A new class of drugs called BET inhibitors that researchers believe could significantly improve survival rates of children and adults with medulloblastoma, may have more opportunities for testing because of what we found.
Medulloblastoma is the most common malignant brain cancer occurring in children. The tumor grows near the base of the skull and at the top of the spinal cord. Often the cancer spreads via cerebrospinal fluid down the spinal cord, resulting in a cancer that is both more difficult to treat and results in lower survival rates. This type of tumor accounts for 20 percent of all pediatric brain cancer cases and has long-term survival rates only slightly above 50 percent and sometimes worse in younger patients.
The problem with advances in new drugs to treat medulloblastoma is simply the lack of opportunity to test the drugs on tumors with the same characteristics as those found in patients in an actual clinical setting. In short, to have a test for a drug, you first need a tumor to treat.
Using current methods of testing, researchers generally infect preclinical models with a virus that is carrying an activated gene known as MYC that, in cancers, can lead to cell proliferation and formation of tumors. Once a tumor has occurred, drug tests are administered. The issue with this testing is that the tumors produced by this shortcut method sometimes lack some of the characteristics of the real tumors found in patients at the hospital.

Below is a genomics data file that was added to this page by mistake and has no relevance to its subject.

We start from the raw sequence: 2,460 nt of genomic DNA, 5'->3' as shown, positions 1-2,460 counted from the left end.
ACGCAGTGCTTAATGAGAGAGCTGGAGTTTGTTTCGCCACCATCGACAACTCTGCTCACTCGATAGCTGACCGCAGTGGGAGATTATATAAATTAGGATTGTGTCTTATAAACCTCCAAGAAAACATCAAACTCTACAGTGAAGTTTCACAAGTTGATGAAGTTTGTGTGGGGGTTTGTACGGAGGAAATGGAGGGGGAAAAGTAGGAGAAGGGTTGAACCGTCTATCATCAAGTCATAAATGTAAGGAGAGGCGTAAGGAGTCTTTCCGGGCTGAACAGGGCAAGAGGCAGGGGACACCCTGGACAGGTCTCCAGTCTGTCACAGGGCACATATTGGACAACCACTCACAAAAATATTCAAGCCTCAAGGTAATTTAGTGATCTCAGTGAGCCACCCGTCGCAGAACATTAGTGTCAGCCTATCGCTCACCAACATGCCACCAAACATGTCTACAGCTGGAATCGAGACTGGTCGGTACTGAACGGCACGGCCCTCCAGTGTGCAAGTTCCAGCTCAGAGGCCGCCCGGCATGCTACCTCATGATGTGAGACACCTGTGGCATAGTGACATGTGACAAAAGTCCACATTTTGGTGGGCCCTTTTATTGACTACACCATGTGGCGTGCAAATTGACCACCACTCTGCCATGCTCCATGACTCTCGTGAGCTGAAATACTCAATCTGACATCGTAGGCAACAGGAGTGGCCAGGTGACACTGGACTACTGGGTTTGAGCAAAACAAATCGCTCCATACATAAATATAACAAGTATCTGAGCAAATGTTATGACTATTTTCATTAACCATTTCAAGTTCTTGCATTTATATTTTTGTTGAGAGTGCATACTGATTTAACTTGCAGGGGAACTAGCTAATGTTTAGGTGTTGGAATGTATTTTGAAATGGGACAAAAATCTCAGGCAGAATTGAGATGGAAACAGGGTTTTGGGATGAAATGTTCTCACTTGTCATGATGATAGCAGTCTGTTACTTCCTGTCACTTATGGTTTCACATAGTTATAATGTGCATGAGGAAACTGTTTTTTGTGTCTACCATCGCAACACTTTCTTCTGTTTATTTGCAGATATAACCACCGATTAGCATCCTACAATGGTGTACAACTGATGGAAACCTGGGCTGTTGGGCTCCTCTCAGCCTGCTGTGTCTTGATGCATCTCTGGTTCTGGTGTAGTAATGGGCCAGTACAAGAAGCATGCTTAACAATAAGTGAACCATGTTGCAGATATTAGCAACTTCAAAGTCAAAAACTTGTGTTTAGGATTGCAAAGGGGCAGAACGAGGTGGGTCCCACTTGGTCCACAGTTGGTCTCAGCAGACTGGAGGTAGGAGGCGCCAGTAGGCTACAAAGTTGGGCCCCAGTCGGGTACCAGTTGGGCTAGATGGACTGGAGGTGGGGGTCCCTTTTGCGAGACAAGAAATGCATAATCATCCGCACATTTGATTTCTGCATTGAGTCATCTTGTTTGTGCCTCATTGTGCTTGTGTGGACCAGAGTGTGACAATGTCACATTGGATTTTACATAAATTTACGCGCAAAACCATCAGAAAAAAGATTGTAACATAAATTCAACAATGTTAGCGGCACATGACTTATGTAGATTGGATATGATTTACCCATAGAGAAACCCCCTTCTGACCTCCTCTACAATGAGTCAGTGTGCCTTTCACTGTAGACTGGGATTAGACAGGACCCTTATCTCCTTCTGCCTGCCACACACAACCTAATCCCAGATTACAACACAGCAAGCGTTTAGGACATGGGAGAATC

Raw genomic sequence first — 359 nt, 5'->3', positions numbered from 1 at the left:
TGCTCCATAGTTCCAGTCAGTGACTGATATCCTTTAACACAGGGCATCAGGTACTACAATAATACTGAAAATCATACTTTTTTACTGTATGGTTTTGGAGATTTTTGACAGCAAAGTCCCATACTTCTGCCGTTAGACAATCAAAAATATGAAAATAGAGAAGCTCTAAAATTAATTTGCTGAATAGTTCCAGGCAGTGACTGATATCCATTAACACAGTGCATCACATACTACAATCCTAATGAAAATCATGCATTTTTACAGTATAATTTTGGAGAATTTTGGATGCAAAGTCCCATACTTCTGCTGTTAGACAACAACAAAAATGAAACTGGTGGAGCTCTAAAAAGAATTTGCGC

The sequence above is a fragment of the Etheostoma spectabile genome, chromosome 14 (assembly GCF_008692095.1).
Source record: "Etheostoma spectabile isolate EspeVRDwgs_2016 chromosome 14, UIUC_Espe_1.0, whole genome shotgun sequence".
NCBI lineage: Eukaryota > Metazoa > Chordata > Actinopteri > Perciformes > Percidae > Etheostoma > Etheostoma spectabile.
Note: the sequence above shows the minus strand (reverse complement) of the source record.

The reason is that this shortcut skips over the genetic controls of the MYC gene entirely, meaning BET inhibitors can’t be effectively tested since their main function is suppressing MYC itself before tumors have a chance to grow. Roussel equated this shortcut to hot-wiring a car and says her team’s findings may be like finding the key to the car. Those findings were published in the journal Scientific Reports.
Essentially, investigators devised a way to trigger the genesis of the tumor using genome editing. Specifically, a tool known as CRISPR-Cas9, is used to edit DNA sequence by cutting apart the genetic code allowing for a reassembly. But to trigger the formation of medulloblastoma in the models, the team disabled the cutting action of the CRISPR technology by using an alternate version (dCas9) that instead homes in on the MYC gene and switches it on.
Unlike the shortcut or “hot-wire” method, this option results in the formation of a tumor that shares all the characteristics of real patient cancers, allowing the testing of BET inhibitors to produce more reliable results.